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1176

TUTOR.

were placed on the agger before it was completed, to protect the soldiers in working at it. (Sail. Jugurtli. 76 ; Caesar, B. G. vii. 22.) When the tower was brought up to the walls without an (.igger, the ground was levelled before it by means of the musculus.

These towers were accounted most formidable engines of attack. They were opposed in the fol­lowing ways.

1. They were set on fire, either by sallies of the besieged, or by missiles carrying burning matter, or by letting men down from the walls by ropes, close to the towers, while the besiegers slept. (Veget. iv. 18 ; Sil. Ttal. xiv. 305.)

2. By undermining the ground over which the tower had to pass, so as to overset it. (Veget. iv. 20.)

3. By pushing it off by main force by iron-shod beams, asseres or trabes. (Veget. I. e.)

4. By breaking or overturning it with stones thrown from catapults, when it was at a distance, or, when it came close to the wall, by striking it with an iron-shod beam hung from, a mast on the wall, and thus resembling an Aries.

5. By increasing the height of the wall; first with masonry, and afterwards with beams and planks, and also by the erection of temporary wooden towers on the walls. (Caesar, B. G. vii. 22 ; Veget. iv. 19.) This mode of defence was answered by the besiegers in two ways. Either the agger on which the tower stood was raised, as by Caesar at the siege of Avaricum (B. G. L c.), or a smaller tower was constructed within the upper part of the tower, and when completed was raised by screws and ropes. (Veget. Z. c.) On these towers in general see Lipsius, Poliorcet. in Oper. vol. iii. pp. 296—356.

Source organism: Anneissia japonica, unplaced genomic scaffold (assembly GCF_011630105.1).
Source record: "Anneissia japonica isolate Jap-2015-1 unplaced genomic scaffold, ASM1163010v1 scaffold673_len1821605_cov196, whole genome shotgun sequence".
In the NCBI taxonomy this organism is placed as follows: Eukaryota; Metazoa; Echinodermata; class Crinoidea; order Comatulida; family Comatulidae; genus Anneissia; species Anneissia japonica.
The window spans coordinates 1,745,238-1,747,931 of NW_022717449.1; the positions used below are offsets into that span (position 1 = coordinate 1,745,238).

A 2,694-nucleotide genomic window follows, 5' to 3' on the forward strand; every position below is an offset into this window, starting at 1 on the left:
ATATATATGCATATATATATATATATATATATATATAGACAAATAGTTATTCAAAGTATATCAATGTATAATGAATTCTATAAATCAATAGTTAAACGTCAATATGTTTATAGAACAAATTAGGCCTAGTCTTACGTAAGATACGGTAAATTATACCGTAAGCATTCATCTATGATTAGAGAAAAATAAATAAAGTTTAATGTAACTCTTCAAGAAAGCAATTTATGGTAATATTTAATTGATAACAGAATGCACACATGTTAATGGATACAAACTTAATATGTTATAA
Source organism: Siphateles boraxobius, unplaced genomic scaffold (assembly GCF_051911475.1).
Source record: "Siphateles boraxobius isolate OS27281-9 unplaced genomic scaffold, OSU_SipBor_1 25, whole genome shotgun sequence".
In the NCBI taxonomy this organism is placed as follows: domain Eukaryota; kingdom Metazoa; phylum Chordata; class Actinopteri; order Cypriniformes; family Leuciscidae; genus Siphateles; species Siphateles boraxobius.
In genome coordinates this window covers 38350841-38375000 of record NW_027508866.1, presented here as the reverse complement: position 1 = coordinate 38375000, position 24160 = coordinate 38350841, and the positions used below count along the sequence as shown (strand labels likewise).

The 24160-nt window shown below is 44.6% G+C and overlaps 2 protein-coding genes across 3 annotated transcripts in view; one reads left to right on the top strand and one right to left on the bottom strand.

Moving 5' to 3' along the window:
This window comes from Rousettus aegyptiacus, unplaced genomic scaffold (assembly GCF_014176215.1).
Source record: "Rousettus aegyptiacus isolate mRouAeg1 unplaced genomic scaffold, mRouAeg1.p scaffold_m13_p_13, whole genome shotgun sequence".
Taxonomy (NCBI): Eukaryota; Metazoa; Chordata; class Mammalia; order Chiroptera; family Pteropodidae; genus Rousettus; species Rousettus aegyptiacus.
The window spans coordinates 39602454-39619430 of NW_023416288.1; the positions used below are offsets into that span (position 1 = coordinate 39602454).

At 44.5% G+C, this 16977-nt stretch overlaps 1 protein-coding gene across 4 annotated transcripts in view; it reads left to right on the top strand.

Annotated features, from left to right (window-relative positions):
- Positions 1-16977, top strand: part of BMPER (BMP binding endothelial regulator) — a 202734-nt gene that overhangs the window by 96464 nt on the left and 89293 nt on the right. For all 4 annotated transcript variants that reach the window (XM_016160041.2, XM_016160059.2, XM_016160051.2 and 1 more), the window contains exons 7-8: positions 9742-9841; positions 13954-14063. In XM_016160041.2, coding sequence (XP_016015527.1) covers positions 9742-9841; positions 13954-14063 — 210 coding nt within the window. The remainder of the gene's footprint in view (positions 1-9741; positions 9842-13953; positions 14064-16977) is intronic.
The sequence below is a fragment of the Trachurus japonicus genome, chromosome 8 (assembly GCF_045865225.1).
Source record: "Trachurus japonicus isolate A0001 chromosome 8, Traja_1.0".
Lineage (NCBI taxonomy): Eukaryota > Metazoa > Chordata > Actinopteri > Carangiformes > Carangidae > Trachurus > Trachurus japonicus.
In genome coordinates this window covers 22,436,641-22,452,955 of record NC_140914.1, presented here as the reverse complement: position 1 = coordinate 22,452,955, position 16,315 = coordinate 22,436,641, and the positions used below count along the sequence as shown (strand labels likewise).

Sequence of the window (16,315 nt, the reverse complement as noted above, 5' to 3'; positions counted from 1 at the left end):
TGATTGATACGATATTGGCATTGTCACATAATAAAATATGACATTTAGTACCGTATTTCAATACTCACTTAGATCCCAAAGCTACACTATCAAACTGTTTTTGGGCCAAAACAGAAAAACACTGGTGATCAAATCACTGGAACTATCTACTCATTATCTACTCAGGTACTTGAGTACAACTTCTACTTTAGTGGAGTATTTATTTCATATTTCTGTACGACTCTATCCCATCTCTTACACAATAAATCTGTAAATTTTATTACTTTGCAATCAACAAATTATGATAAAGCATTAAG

III. Caesar (B.C. ii. 8—9) describes a peculiar sort of tower, which was invented at the siege of Massilia, and called turris latericia^ or laterculum. It partook somewhat of the character both of a fixed and of a besieging tower. It was built of masonry near the walls of the town to afford the besiegers a retreat from the sudden sallies of the enemy ; the builders were protected by a moveable cover ; and the tower was pierced with windows for shooting out missiles.

IV. Towers in every respect similar to the turres ambulatoriae (excepting of course the wheels) were constructed on ships, for the attack of fortified places by sea. (Caes. Bell. Civ. iii. 40, where, respecting the term ad libram, see the commenta­tors ; Liv. xxiv. 34; Appian. Mith. 73, Bell. Civ. v. 106; Amm. Marc. xxi. 12.)

V. Small towers carrying a few armed men were placed on the backs of elephants used in battle. (Liv. xxxvii. 40.)

VI. The words irtipyos and turris are applied to an army drawn up in a deep oblong column. (Gell. x. 9 ; Cato, de Re Milit. ap. Fest. s. v. Serra proe- liari, p. 344, ed. Muller ; Eustath. ad Horn. II. xii. 43.) [P. S.]

TUTELA. [tutor.]

TUTELAE ACTIO. [tutor.]

TUTOR. The difference between a Tutor and Tutela, and Curator and Curatio or Cura, is ex­plained in the article curator. In the Roman system there might be persons who were under no potestas, and had property of their own, but by reason of their age or sex required protection for their own interest, and for the interest of those who

TUTOR.

might be their heredes. This protection was given by the tutela to Impuberes and women.